Health experts refute false claims that drinking boiled garlic water cures novel coronavirus
Claims that the novel coronavirus can be cured overnight if sufferers drink freshly boiled garlic water have been shared hundreds of times in multiple posts on Facebook, Twitter and YouTube. The posts were shared after a new strain of novel coronavirus broke out in the Chinese city of Wuhan and subsequently spread to more than 20 other countries. The claim is false; medical experts told AFP there was no evidence to support the theory about drinking garlic water; international health organisations do not recommend the remedy and have said there is no specific antiviral treatment for the new strain of the novel coronavirus.
This Facebook post has been shared at least 107 times since it was published on January 31, 2020.
The post’s caption reads: “Good News! Wuhan's CORONA VIRUS can be cured By one bowl of freshly boiled GARLIC water.
"Old chinese doctor has proven its efficacy. Many patients has also proven this to be effective . 8 cloves of chopped GARLICs and add 7cups of water then bring to boil.
"Eat and drink the boiled GARLIC water, overnight improvement and healing. Glad to share this? ctto
"Please like or Follow this page for MORE HELPFULL post? Thank u!?.”
The post also carries a text image that reads: “Tracking the Wuhan Coronavirus. Everything you need to read about the deadly pandemic; what it is. How it’s spreading, and how to stop it.”
Below is a screenshot of the misleading post:
The novel coronavirus has killed at least 490 and infected more than 24,000 people in China since its outbreak in Wuhan in early December 2019, AFP reported on February 5, 2020.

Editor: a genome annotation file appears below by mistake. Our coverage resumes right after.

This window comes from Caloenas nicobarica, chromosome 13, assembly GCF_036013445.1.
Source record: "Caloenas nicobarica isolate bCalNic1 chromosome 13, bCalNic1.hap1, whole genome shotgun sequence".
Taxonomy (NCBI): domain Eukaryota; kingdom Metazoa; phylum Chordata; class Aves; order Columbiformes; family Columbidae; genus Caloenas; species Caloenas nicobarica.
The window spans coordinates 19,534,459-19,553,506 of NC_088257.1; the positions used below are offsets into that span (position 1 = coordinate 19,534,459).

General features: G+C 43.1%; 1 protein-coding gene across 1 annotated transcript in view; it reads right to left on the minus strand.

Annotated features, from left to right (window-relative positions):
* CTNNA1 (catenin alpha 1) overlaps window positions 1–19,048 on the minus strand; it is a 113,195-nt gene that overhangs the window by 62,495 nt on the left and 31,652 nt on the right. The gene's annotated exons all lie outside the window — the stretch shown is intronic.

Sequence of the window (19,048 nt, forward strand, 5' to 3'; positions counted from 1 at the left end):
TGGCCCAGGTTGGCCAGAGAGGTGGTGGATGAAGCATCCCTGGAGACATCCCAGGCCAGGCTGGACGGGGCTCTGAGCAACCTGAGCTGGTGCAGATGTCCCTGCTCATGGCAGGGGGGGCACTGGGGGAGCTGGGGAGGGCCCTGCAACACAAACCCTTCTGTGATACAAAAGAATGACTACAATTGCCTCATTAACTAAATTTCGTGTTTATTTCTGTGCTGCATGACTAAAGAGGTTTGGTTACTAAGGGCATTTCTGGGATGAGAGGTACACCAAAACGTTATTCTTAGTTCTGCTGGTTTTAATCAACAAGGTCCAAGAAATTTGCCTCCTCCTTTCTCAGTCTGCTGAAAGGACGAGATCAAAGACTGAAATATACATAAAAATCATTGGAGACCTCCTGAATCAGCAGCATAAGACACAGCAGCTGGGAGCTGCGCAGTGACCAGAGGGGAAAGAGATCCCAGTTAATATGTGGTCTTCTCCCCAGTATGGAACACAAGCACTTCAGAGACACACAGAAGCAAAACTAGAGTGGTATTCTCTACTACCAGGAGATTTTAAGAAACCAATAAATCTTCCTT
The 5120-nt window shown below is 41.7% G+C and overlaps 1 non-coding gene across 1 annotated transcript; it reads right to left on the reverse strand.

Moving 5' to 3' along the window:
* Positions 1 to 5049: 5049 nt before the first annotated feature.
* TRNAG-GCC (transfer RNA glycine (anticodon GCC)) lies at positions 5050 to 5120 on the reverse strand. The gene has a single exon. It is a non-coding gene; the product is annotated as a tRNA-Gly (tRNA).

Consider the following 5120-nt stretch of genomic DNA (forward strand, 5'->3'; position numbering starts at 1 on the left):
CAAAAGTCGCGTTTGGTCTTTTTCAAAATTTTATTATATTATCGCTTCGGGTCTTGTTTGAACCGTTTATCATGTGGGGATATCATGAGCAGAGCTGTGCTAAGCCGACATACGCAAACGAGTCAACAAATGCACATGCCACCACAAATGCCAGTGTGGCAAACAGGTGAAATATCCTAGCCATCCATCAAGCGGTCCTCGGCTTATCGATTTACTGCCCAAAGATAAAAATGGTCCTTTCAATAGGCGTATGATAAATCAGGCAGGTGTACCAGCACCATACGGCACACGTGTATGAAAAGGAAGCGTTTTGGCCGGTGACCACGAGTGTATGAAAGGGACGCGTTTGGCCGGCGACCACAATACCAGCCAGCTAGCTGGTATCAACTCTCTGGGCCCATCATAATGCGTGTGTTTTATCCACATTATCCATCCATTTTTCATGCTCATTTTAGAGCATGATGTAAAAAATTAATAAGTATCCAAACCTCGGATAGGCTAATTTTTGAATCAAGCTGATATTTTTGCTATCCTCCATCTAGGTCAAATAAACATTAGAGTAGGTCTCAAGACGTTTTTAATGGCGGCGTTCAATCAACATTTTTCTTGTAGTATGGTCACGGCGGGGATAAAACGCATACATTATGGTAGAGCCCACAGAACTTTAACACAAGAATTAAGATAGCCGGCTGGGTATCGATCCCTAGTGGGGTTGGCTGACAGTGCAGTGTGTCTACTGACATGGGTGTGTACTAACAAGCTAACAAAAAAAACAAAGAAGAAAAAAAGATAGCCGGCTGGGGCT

Posts with a similar claim were also published on Facebook here, here, here and here; on YouTube here, here, here, here, here and here; and on Twitter here, here, here, here and here.
The claim is false.
“There is no scientific evidence to substantiate the claim that garlic boiled water cures the novel coronavirus nor is there any proper medical research available on the subject,” Dr. Wasim Khawaja of the Pakistani Institute of Medical Sciences told AFP by phone on February 4, 2020.
“Such claims on social media that this vegetable or that herb cures the novel coronavirus are misleading and they may be harmful for people as they indulge in these homemade remedies and do not visit a hospital for testing and this may lead to the spread of the virus if anyone is actually infected by it,” he warned.
Khawaja urged all people with flu symptoms to get tested at a medical facility.
The World Health Organisation (WHO) and the US Centers for Disease Control and Prevention (CDC) have said they do not recommend any such cure or remedy to treat the novel coronavirus.
The WHO specifically stated here that measures like drinking traditional herbal teas are not effective and can even be harmful. The CDC also noted here that there is “no specific antiviral treatment recommended” for the coronavirus infection.